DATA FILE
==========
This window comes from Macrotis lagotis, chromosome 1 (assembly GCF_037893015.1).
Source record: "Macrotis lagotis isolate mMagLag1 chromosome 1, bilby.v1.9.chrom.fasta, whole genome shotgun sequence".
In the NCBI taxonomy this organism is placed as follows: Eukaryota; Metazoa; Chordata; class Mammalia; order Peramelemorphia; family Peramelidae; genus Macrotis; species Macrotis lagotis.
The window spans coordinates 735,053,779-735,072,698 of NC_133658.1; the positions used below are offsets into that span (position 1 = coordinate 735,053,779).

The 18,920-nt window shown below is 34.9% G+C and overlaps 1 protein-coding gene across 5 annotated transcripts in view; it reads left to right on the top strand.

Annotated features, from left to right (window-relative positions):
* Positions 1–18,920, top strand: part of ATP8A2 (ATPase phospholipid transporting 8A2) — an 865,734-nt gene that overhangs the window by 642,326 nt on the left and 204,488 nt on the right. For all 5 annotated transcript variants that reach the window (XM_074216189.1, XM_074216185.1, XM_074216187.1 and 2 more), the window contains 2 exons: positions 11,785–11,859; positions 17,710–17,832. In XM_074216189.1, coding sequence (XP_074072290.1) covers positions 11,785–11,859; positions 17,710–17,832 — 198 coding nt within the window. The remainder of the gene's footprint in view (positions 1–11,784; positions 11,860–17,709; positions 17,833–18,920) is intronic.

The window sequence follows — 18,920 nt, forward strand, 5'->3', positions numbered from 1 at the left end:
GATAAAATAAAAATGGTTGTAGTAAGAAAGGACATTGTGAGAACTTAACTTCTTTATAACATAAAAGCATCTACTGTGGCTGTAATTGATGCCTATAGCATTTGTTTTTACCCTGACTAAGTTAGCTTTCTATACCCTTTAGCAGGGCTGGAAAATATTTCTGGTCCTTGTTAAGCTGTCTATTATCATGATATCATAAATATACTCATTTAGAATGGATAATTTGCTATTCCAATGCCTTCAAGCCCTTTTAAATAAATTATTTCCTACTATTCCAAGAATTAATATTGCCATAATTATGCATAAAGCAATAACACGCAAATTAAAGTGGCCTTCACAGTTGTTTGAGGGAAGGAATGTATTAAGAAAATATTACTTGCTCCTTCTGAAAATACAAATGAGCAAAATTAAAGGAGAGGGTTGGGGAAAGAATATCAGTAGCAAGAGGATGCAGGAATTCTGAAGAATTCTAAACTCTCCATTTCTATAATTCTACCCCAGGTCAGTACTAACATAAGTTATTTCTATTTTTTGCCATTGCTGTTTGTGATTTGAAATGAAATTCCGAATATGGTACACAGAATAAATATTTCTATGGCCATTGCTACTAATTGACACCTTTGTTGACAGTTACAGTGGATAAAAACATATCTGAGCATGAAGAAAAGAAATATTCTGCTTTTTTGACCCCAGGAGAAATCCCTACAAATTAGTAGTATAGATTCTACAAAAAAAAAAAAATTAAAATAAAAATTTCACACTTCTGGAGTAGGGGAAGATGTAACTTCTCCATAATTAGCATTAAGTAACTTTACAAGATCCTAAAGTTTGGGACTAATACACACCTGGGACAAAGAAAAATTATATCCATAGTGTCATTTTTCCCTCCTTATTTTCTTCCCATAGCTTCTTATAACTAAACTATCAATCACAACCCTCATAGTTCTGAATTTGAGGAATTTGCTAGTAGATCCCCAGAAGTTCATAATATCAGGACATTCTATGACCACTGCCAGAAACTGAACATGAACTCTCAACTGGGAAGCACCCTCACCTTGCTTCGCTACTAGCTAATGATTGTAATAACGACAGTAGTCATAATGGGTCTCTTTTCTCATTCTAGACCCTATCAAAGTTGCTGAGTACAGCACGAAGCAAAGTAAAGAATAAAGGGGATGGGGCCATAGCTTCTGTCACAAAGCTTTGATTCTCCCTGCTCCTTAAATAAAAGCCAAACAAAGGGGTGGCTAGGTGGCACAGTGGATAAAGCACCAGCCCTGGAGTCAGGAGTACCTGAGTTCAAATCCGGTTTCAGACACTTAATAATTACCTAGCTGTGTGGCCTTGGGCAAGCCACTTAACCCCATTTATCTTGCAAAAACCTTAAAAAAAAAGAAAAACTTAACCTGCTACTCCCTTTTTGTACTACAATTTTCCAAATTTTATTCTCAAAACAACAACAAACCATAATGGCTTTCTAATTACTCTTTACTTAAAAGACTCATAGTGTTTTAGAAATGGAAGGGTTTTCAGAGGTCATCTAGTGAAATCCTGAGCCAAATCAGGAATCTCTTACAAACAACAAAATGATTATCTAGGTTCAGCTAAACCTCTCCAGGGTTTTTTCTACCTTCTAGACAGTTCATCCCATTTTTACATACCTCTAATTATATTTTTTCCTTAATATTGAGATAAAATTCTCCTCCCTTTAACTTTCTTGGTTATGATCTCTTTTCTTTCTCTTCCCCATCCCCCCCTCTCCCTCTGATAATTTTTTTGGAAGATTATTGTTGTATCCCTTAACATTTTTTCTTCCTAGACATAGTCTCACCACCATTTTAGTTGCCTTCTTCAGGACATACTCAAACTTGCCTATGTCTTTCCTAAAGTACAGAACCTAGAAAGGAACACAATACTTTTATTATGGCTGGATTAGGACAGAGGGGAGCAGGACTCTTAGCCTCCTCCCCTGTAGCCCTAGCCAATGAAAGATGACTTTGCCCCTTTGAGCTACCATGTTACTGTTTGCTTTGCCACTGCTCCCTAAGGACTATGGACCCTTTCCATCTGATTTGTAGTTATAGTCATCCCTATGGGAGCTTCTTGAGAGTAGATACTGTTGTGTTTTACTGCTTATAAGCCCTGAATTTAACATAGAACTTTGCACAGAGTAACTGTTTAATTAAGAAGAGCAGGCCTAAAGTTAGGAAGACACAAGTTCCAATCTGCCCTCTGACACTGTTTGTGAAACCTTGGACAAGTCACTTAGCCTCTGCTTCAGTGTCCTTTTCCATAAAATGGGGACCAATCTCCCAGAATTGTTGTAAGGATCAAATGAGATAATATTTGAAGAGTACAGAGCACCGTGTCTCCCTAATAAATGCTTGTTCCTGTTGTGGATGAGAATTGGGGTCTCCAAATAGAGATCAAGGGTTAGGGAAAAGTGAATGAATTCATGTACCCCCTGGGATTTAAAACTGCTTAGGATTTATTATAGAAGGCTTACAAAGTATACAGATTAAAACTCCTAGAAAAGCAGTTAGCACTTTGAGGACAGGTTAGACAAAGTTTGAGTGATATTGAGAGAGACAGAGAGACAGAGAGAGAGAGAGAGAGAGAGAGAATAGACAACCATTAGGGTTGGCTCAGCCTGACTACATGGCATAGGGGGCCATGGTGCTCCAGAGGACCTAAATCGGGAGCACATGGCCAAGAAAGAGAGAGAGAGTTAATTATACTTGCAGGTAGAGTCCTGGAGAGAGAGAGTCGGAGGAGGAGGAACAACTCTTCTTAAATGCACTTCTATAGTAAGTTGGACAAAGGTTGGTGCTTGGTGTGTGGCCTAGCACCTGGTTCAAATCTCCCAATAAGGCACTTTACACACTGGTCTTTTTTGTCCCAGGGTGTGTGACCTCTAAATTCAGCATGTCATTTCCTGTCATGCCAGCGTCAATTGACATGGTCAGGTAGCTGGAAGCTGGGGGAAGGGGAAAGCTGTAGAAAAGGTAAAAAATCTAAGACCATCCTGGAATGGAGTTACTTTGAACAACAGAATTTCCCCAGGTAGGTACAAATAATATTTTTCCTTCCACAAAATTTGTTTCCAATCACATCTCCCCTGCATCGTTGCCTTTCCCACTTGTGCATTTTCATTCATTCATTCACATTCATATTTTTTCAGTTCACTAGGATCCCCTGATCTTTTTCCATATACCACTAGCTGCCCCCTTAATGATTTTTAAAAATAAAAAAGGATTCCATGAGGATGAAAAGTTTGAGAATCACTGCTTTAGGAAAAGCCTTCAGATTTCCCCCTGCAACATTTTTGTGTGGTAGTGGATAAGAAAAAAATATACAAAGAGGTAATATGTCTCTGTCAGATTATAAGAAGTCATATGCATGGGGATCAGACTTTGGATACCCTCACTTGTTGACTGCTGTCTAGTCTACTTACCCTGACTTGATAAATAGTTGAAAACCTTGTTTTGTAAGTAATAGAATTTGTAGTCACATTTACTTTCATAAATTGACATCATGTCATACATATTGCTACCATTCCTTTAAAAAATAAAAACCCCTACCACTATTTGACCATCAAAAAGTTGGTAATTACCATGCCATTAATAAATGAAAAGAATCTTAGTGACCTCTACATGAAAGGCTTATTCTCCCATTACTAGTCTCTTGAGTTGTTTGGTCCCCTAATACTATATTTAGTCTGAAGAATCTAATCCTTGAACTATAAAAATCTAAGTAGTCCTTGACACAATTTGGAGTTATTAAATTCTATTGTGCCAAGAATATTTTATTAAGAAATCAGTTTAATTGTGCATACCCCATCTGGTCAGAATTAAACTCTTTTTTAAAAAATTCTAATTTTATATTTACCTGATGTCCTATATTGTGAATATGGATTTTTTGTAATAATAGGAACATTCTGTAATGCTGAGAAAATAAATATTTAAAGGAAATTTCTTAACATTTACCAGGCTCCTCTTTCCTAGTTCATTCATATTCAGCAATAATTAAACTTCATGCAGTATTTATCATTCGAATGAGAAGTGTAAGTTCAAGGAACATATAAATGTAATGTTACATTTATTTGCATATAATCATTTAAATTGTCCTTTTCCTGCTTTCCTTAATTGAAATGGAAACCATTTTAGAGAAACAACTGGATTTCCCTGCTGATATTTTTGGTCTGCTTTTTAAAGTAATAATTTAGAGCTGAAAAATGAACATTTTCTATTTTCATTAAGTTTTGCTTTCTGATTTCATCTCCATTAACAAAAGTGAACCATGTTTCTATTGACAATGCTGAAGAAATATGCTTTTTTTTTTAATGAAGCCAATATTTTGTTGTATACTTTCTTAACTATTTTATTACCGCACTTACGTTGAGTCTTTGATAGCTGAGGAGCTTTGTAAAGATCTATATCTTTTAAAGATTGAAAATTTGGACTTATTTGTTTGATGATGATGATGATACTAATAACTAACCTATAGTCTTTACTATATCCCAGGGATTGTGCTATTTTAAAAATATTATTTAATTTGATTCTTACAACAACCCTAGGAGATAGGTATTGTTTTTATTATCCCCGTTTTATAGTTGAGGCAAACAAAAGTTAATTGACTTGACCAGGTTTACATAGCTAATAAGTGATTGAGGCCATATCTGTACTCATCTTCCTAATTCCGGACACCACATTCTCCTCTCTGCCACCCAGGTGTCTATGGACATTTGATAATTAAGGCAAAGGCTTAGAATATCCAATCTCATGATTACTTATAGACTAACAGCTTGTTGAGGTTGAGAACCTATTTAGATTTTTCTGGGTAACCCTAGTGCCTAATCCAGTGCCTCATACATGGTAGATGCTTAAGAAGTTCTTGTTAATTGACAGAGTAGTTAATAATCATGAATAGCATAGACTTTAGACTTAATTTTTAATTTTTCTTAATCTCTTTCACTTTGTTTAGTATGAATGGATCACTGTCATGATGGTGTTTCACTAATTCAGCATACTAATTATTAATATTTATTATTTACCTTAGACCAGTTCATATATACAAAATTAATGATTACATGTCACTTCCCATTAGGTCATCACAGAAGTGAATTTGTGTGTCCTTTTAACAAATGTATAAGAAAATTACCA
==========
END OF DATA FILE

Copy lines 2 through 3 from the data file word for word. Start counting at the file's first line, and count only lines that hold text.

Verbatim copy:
Source record: "Macrotis lagotis isolate mMagLag1 chromosome 1, bilby.v1.9.chrom.fasta, whole genome shotgun sequence".
In the NCBI taxonomy this organism is placed as follows: Eukaryota; Metazoa; Chordata; class Mammalia; order Peramelemorphia; family Peramelidae; genus Macrotis; species Macrotis lagotis.